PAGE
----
Friday, October 3, 2008

Book Review: Rocket Man by William Elliot Hazelgrove

I was asked to review this book for Front Street Reviews

"Rocket Man" by William Elliot Hazelgrove
Published by Pantonne Press

Rating: 4 stars

It’s not just any author that has the opportunity to write in the attic of the white Victorian where the legendary Ernest Hemingway was born in 1899. However, for William Elliot Hazelgrove, Hemingway writer in residence for the Ernest Hemingway Foundation of Oak Park, this writer’s fantasy became a reality. The Hemingway residence became his studio and ultimately the muse for his writing.

Hazelgrove’s fourth novel, entitled "Rocket Man", is a satire about the search for the American Dream and all the devastating and sometimes hilarious consequences that accompany it. The narrative focuses on middle-aged Dale Hammer, who has moved his family out of the city and left a life of culture and diversity for the suburban countryside. The move creates a strain between Dale and his wife Wendy, because she is content living amongst their all-American White neighbors, while Dale is constantly feeling regret. Dale is in a state of suburban angst and cannot relate to his new lifestyle of homeowners association meetings and Boy Scouts of America outings. Once a successful author, Dale can only bask in his past glory and is now struggling to pay the bills. His relationship with his nine-year-old son is steadily deteriorating as his son gets older and he finds himself having a hard time being the role model he knows he should be. It is hard enough trying to be the perfect husband and father, not to mention avoiding confrontation with the conservative yuppies in the community, but there is yet another hurdle Dale must overcome. Dale’s father, D.T. Senior, always absent when he was growing up, has arrived on his doorstep to come and live with him. D.T. Senior’s colorful personality and foul mouth exacerbate Dale’s already tumultuous daily life.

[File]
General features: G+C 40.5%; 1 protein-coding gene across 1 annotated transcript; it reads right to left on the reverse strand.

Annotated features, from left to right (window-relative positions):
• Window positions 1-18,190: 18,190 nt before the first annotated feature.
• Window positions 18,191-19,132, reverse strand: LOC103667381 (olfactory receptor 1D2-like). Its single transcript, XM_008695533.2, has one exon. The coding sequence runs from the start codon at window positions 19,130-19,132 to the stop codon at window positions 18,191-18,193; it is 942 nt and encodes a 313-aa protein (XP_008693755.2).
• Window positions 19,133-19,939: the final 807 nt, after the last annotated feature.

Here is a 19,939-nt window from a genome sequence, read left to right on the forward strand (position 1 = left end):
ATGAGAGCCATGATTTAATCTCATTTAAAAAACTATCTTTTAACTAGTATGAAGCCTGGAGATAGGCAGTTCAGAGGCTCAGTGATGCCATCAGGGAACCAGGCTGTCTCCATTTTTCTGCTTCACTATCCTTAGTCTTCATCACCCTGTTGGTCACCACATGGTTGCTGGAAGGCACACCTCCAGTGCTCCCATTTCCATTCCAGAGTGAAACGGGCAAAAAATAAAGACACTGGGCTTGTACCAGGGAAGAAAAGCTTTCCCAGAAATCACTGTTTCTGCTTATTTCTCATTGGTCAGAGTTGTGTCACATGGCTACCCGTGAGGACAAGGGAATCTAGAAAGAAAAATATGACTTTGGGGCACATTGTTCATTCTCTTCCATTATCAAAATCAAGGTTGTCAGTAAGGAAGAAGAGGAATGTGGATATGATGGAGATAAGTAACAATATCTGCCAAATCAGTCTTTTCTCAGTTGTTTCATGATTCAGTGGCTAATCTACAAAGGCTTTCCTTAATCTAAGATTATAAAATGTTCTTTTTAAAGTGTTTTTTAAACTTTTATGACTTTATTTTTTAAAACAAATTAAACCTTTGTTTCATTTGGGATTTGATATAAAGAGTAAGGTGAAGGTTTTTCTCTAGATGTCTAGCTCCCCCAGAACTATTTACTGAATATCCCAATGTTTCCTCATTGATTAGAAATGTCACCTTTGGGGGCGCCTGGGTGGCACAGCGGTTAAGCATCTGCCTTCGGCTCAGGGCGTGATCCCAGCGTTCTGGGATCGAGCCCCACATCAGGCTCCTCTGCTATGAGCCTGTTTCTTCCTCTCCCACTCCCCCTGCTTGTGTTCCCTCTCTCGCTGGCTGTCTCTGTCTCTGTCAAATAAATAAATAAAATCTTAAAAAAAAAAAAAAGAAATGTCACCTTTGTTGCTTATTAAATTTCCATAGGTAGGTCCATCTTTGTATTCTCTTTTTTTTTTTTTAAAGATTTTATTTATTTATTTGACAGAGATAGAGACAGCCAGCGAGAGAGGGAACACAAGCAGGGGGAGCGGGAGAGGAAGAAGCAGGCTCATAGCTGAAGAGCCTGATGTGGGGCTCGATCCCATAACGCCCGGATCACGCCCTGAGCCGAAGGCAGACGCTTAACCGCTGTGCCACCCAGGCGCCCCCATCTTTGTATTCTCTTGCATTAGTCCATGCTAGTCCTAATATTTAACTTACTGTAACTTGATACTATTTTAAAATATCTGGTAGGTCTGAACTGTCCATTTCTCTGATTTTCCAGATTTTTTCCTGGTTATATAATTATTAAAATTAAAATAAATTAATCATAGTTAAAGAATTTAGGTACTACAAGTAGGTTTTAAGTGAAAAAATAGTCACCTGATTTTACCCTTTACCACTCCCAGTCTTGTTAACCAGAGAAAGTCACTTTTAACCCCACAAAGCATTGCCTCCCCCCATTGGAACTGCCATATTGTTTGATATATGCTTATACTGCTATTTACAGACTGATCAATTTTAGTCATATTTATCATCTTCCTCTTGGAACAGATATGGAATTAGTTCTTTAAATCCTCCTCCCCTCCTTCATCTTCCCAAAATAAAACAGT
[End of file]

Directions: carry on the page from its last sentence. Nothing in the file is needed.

The book’s title, "Rocket Man", is inspired by the title that is bestowed upon Dale by his son’s Scout troops. This means that Dale is accountable for leading the Rocket Day ceremony and is a highly anticipated day for all of the Scouts and their leaders. However, Dale does not seem to be up to the challenge. Instead, he represents that childish part of each and every one of us that initiates a flight response at any mention of responsibility and is the kind of guy who causes a high speed chase between him and his son’s school crossing guard. It was the juvenile behavior that drew me to Dale and kept me reading but ironically enough, it was also what infuriated me about him. Why won’t this guy just grow up, I kept thinking to myself. Hazelgrove, however, carefully outlined his novel and I saw soon enough that Dale would learn how to fuel his immaturity towards challenging authority in a positive way. Rocket Day is the culmination of the book and will make readers proud of Dale at last, well sort of.

The book’s subject matter is perfectly suited for the everyday American male trying to achieve the perfect harmony between family life and personal contentment, but Hazelgrove has offered something for everyone in "Rocket Man". I found myself relating to the suburban community’s antics and the wild family drama. The novel’s ending did seem a bit too contrived for my liking but upon further reflection, I don’t think I would have wanted things to end up any differently!

While "Rocket Man" is a deeply exaggerated portrait of the typical American family, it is at the same time, a very relatable story. The characterization is real and the strong-willed personalities make them come alive and easily engage readers. Hazelgrove’s humor is subtly infused throughout the book and is unbelievably witty. I suggest reading the last paragraph of the book carefully, because I’m still laughing….

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Anonymous said...

I can't wait to get my copy of this one!

Sheri S. said...

I hope you enjoy it!!